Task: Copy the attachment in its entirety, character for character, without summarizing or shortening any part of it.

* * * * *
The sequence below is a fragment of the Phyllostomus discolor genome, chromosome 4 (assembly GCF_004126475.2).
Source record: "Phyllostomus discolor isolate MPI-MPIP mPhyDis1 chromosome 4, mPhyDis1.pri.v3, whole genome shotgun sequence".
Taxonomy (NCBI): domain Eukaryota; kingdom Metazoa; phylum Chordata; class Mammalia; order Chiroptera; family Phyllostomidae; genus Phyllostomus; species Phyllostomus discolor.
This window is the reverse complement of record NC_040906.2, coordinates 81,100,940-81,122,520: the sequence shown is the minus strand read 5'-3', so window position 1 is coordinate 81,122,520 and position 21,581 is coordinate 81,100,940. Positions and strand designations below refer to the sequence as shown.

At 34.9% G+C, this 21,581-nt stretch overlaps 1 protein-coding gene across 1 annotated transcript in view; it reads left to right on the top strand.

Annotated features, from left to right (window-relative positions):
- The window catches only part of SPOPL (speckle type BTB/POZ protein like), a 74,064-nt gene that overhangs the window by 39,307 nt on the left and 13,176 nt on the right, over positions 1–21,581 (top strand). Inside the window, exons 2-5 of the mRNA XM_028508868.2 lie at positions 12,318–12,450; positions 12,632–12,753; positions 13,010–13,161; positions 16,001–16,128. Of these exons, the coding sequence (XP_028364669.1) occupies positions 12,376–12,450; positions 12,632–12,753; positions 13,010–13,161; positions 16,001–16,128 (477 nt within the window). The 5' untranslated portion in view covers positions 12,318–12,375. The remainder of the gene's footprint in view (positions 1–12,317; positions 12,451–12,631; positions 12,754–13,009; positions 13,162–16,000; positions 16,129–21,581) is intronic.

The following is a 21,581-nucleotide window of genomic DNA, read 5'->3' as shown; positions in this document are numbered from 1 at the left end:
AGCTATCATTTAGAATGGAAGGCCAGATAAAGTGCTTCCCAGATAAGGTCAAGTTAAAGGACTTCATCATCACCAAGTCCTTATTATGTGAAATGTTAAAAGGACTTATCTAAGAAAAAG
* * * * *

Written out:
The sequence below is a fragment of the Phyllostomus discolor genome, chromosome 4 (assembly GCF_004126475.2).
Source record: "Phyllostomus discolor isolate MPI-MPIP mPhyDis1 chromosome 4, mPhyDis1.pri.v3, whole genome shotgun sequence".
Taxonomy (NCBI): domain Eukaryota; kingdom Metazoa; phylum Chordata; class Mammalia; order Chiroptera; family Phyllostomidae; genus Phyllostomus; species Phyllostomus discolor.
This window is the reverse complement of record NC_040906.2, coordinates 81,100,940-81,122,520: the sequence shown is the minus strand read 5'-3', so window position 1 is coordinate 81,122,520 and position 21,581 is coordinate 81,100,940. Positions and strand designations below refer to the sequence as shown.

At 34.9% G+C, this 21,581-nt stretch overlaps 1 protein-coding gene across 1 annotated transcript in view; it reads left to right on the top strand.

Annotated features, from left to right (window-relative positions):
- The window catches only part of SPOPL (speckle type BTB/POZ protein like), a 74,064-nt gene that overhangs the window by 39,307 nt on the left and 13,176 nt on the right, over positions 1–21,581 (top strand). Inside the window, exons 2-5 of the mRNA XM_028508868.2 lie at positions 12,318–12,450; positions 12,632–12,753; positions 13,010–13,161; positions 16,001–16,128. Of these exons, the coding sequence (XP_028364669.1) occupies positions 12,376–12,450; positions 12,632–12,753; positions 13,010–13,161; positions 16,001–16,128 (477 nt within the window). The 5' untranslated portion in view covers positions 12,318–12,375. The remainder of the gene's footprint in view (positions 1–12,317; positions 12,451–12,631; positions 12,754–13,009; positions 13,162–16,000; positions 16,129–21,581) is intronic.

The following is a 21,581-nucleotide window of genomic DNA, read 5'->3' as shown; positions in this document are numbered from 1 at the left end:
AGCTATCATTTAGAATGGAAGGCCAGATAAAGTGCTTCCCAGATAAGGTCAAGTTAAAGGACTTCATCATCACCAAGTCCTTATTATGTGAAATGTTAAAAGGACTTATCTAAGAAAAAG